My son has a 2003 GMC Sonoma Truck. He has replaced the drive train twice maybe three times and it is out again. He has 150,000 miles on the truck. Should he repair repeatedly or not?
What components specifically do you mean by drive train? Was the vehicle ever in an accident? Is it 4 wheel drive and if so is it left in four wheel drive all the time?
As Number 5 said in the movie “Short Circuit”, need input!
Exactly what was replaced previously and why, and exactly what is broken now?
I also wonder how the truck is being used. Is he hauling tree parts out of the woods like I did with my pickup? Is he hauling a large camper…or hauling and launching a boat? Is he an enthusiastic “four-wheeler” whose pride swells with every added inch of mud?
I assume you are talking about the automatic transmission and I’m assuming it’s the 4L-60/65E transmission.
I assume this because we are on tranny 3 at 170k miles with an 03 Silverado.
More money has been spent on this truck than all the 4 Ford F series trucks in our fleet.
He should have done cash for clunkers. It’s a lost cause.
The truck shuld have gone that far without ANY replacements.
Companies go bankrupt for a REASON…
I?ve owned numerous trucks with 700R4s/4l60s and have been very happy with them. They are not a heavy duty transmission, they are for light duty trucks, such as ? tons and smaller. The biggest mistake people make is towing heavy loads in OD and not maintaining them. That being said, the ones I have owned have held up well to both towing and extensive off-road use. 160K on my current one and my father has 200K on his (both ? ton trucks). For off-road and towing I love the low 3:1 first gear.
For the OP: How old is you son?
At 111000 miles the transmission and engine on my 2000 Blazer are holding up well. The transmission has a pan drop and filter change every 40-45k miles. The only repair on the 4wd system was the replacement of the vacuum switch (~$70) that engages the front axle. I don’t tow or beat on the truck though.
In polite terms, I think it’s a bit misguided to have a GM bash based on a complaint in which little info has been provided.
An '03 truck with 150k miles has obviously seen some heavy use with an unknown number of those miles put on there by the son.
Some questions that could be asked, and probably not answered, might be:
- Bought the truck new or used?
- Fluid change regularity? (assuming the norm, never.)
- The definition of what was replaced?
- The replacement part was what; rebuilt, reman, used from the junkyard, or what?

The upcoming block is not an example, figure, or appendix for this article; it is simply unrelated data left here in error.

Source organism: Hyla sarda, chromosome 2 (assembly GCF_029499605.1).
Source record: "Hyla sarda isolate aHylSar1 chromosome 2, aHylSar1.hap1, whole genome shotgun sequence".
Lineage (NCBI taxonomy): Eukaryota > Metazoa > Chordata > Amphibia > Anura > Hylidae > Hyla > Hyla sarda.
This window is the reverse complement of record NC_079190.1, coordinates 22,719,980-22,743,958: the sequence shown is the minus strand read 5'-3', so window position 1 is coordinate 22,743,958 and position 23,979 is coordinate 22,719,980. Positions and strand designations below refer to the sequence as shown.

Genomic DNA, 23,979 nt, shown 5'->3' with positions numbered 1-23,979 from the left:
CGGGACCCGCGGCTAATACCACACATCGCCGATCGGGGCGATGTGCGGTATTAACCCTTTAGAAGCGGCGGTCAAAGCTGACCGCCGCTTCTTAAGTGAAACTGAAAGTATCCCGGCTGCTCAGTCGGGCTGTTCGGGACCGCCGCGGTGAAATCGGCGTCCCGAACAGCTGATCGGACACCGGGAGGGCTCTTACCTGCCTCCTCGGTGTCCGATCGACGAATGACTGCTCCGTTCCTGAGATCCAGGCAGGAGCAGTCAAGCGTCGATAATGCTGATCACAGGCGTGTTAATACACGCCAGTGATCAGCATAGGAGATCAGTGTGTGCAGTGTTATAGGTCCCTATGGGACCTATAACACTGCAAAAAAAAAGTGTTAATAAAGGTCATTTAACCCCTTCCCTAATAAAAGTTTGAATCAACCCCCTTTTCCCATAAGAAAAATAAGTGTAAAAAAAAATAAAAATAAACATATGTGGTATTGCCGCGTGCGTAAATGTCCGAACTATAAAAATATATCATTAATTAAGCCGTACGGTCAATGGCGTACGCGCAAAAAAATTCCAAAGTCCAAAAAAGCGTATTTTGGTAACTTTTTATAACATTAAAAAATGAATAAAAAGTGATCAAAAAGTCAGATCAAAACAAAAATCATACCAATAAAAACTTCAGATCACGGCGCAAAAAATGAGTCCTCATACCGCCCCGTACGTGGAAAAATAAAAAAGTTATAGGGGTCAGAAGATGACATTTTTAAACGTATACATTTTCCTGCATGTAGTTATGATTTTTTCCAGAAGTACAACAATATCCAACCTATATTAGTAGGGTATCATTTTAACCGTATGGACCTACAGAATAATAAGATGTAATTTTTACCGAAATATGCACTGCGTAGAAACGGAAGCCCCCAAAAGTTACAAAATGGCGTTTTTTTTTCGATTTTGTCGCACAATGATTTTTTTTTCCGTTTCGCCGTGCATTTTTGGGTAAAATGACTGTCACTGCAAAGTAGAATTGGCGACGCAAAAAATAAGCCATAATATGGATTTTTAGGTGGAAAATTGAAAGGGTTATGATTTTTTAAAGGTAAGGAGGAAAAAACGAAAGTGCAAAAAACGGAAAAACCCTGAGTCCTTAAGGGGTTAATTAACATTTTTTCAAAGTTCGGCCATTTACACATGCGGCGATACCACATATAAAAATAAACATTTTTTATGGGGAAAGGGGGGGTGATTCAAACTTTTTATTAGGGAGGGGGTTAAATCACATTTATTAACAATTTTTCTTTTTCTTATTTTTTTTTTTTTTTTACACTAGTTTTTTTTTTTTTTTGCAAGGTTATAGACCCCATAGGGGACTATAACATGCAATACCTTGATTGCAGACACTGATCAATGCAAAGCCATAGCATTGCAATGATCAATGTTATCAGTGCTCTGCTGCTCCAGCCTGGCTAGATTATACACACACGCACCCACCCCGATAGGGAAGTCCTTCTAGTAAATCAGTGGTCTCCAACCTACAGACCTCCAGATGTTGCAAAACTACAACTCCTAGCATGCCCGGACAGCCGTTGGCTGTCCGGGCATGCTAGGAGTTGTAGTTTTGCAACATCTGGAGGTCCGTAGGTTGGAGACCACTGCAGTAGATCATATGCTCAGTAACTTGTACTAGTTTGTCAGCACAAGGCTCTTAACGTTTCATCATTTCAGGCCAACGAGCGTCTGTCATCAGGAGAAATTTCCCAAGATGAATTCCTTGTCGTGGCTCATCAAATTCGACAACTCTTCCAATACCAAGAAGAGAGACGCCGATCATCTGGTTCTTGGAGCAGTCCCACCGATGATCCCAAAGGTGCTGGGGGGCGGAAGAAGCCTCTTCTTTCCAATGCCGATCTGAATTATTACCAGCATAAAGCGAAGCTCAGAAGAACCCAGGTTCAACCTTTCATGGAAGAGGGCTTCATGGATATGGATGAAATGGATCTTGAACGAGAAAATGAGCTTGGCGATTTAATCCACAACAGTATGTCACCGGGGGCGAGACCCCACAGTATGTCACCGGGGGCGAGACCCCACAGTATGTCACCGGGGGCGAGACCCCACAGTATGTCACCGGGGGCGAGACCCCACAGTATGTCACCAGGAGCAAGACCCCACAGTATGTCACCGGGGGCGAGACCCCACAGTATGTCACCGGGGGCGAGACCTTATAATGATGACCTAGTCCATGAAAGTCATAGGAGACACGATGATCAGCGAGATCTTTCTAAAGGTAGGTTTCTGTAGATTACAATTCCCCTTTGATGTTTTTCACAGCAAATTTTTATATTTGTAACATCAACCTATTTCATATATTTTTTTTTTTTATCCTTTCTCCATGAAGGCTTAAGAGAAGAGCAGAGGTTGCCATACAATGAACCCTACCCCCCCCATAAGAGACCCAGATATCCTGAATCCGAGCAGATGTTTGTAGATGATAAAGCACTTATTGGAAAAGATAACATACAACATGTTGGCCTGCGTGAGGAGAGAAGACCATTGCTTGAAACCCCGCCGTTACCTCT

- Any towing, off road use, etc?
- Assuming a transmission problem, maybe a botched diagnosis or elec. fault not in the transmission at all?
- Driving habits of the son in question?
answer back on this one so we can get somewhere with an answer.
THE TERM DRIVE TRAIN DOESN’T MEAN ANY ONE ITEM. It is not a name of any one thing.
‘drive train’ is the series of mechanisms that ‘drive’ the truck ; engine,transmission, transfer case, drive shaft, rear/front axle.
You must be more specific.
Not four wheel drive. One accident. A repair of the system by a Ford dealer ended up back at GMC with a reimbursement from the Ford Dealer.
Carrying heavy weight was assumed by one mechanice but all he has carried are carpenter’s tools.
He is 50 but he has only been in Recovery for about 10 years. His youth was wasted. He is very intelligent. He is working in Afghanistan as a civilan so it falls to us to find the right repair shop.
[i][u]YOUR SON HAS HAD TO REPLACE THE WHOLE DRIVETRAIN THREE TIMES?[/i][/u] Perhaps he is abusing the truck. Perhaps the roads would be safer if he were to take the bus.
So, a response but still no details about the truck or what was done to it.
Thanks guys. I put the most information in the Reply to ok4450. It is the Drive shaft or drive line that is bad right now and it has damaged a line into the radiator so the radiator has to be replace. This happened when he was traveling while home on R/R last week so they did put some miles on after the noise started getting home again.
All he’s been carrying are carpenter’s tools? Has he been towing heavy trailers with materials or equipment?
No. He did make a rolling floor with 2X4s and plywood so her could keep his tools boxes from rolling to the front where he could not reach them. It could be considered heavy.
There’s still not enough info to even make a wild guess so I’ll just bow out of this one.
Stabbing in the dark and based on the damaged line and radiator comment then this problem seems to revolve around a 4WD halfshaft issue. Whether it’s different sides, bad reman halfshafts, poor workmanship or whatever, who knows.
Faulty truck it’s not.
It is either faulty design. Accident damage not properly repaired. Or, a driver that is tough on drive train parts.
There are lots of GMC Sonoma’s of similar age that are doing fine without greater than average drive line issues. Perhaps not the best vehicle ever made, but this isn’t a design problem.
If the vehicle has ever had significant accident damage, it is possible it was repaired poorly. A frame that is misaligned can cause all sorts of problems. The failures may not happen immediately, but over time misaligned joints and components will fail pre-maturely.
The most important factor in driveline failures is the driver. Some folks still like to go from reverse to drive without bothering to step on the brakes and come to a full stop. Bad driving habits can kill transmissions, differentials, and U joints. Driver’s that are tough on vehicles also tend to be lax on maintaining them.
You may love your relative, but my guess is that he is particularly tough on his cars. Some drivers just keep buying cars with bad transmissions and never figure out that they are the problem not the cars they buy.